A lift mechanism is provided for raising, lowering and tilting the seat 20. More particularly, the lift mechanism includes a pair of hollow tubes 34 mounted on the lower frame member 22 and extending in a vertical orientation. The tubes 34 include internal threads at the upper ends thereof. Each tube 34 is adjacent one of the sides of the lower frame member, as best seen in FIGS. 6, 8 and 9. A threaded shaft or screw 36 is threadably received in each of the tubes 34. Each screw 36 has an upper end that is connected to the seat frame 30, as best seen in FIG. 4.
A reversible motor 38 is mounted within the lower frame member 22. The motor 38 is powered by a battery 40, which is also mounted in the lower frame member 22. Actuation of the motor 38 is controlled by a switch 41, which preferably is mounted upon one of the armrests 18, as seen in FIGS. 1-3. The switch 41 may be any conventional switch, such as rocker switch or a toggle switch, and is preferably a direct circuit to the motor 38, without relays. The motor 38 includes a drive shaft 42, which is operatively connected to the tubes 34 for rotating the tubes in opposite directions. The drive shaft 42 may be connected to the tubes 34 via a drive belt or chain 44 extending around pulleys or sprockets 46 on the tubes 34 and idler pulleys or sprockets 48, which are mounted on the lower frame member 22. Thus, actuation of the motor 38 in one direction rotates the tubes 34 so as to extend the screws 36 and thereby lift the seat 20 and upper frame member 24, if the seat 20 and upper frame member 24 are latched together. If the seat 20 is unlatched from the upper frame member 24, extension of the screws 36 tilts the seat 20 forwardly. After the seat 20 is fully tilted, approximately 30° as seen in FIG. 4, continued extension of the screws 36 will raise the seat 20 and upper frame 24 to help a person stand from the wheelchair 10 or sit into the wheelchair from a standing position. The latch is designed so as to be releasable only when the seat 20 is in its lowered position, thereby preventing accidental tilting of the seat after it has been raised. Actuation of the motor 38 in the opposite direction rotates the tubes 34 in the opposite direction such that the screws 36 are retracted, thereby lowering the seat 20.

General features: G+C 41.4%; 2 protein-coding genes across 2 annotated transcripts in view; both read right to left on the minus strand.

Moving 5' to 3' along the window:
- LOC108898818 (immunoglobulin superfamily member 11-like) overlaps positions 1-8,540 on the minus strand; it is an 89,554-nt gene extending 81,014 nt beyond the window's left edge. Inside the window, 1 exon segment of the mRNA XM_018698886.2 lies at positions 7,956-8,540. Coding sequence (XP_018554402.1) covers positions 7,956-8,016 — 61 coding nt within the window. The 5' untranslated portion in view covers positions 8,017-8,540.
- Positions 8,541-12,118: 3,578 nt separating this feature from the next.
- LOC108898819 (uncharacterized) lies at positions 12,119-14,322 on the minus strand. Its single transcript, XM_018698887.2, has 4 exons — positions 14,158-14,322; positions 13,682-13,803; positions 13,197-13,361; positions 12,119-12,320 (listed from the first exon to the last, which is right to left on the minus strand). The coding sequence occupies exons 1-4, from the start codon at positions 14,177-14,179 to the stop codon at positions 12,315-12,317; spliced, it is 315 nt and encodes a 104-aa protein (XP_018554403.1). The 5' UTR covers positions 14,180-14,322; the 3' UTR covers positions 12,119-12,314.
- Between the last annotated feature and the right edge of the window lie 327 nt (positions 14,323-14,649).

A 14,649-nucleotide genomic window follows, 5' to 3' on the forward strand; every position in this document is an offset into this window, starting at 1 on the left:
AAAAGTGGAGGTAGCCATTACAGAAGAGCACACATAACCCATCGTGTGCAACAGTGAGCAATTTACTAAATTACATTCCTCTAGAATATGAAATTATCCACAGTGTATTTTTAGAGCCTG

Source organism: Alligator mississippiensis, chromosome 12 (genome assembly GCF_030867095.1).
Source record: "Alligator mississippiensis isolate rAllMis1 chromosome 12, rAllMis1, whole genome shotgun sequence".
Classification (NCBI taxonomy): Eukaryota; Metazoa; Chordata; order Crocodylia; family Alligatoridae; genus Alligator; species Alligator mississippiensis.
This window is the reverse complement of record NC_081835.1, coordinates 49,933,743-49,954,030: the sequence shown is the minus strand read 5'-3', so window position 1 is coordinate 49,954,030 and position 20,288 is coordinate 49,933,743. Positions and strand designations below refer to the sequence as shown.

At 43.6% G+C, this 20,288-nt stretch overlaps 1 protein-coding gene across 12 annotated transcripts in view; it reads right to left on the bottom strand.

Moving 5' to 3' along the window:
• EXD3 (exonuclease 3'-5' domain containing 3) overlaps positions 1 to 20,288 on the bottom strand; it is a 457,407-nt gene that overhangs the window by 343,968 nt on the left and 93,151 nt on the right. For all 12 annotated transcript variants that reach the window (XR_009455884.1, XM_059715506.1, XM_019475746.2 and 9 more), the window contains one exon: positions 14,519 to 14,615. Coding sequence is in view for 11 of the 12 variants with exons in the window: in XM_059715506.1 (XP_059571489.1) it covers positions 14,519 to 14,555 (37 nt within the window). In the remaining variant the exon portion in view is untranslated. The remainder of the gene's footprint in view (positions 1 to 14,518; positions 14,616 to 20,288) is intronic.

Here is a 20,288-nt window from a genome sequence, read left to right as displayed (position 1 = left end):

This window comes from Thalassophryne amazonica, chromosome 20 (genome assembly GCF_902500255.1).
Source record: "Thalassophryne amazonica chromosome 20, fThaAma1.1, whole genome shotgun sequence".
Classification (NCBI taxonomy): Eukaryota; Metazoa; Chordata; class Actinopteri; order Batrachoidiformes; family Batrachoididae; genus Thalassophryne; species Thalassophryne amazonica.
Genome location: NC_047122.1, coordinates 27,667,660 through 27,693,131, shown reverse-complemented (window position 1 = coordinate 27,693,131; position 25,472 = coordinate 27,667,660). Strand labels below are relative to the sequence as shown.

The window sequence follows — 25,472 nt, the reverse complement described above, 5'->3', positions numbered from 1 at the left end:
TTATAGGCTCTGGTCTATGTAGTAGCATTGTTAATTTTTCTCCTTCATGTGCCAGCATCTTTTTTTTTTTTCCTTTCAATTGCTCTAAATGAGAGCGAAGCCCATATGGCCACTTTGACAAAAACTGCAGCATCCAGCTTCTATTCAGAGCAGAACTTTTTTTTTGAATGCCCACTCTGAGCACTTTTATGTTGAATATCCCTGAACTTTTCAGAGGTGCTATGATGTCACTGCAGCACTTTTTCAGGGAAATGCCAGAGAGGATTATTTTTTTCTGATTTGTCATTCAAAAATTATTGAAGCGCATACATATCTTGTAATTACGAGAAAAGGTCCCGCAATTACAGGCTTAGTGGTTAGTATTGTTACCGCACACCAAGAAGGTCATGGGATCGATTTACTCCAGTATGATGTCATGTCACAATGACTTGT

By rotating the tubes 34, rather than the screws 36 as in the prior art, the screws can be extended virtually their full length. Also, the screws 36 may be longer than the tubes 34, and extend out the bottom end of the tubes when fully retracted.
The weight of a person in the wheelchair 10 is supported by the tubes 34 and screws 36, rather than on the frame. Thus, the lifting force generated by the lift mechanism is directly beneath the load. Accordingly, the frame can be minimized in size and weight. The minimized size of the lift mechanism also saves space within the lower frame member 22, which provides more clearance for positioning the chair 10 around the toilet 25. This structure of the lift mechanism also allows utilization of substantially the full length of the screws 36, thereby maximizing the lift height while minimizing the structural dimensions. In comparison, a conventional lift mechanism or linear actuator which turns the screw directly can only utilize approximately ½ of the screw length.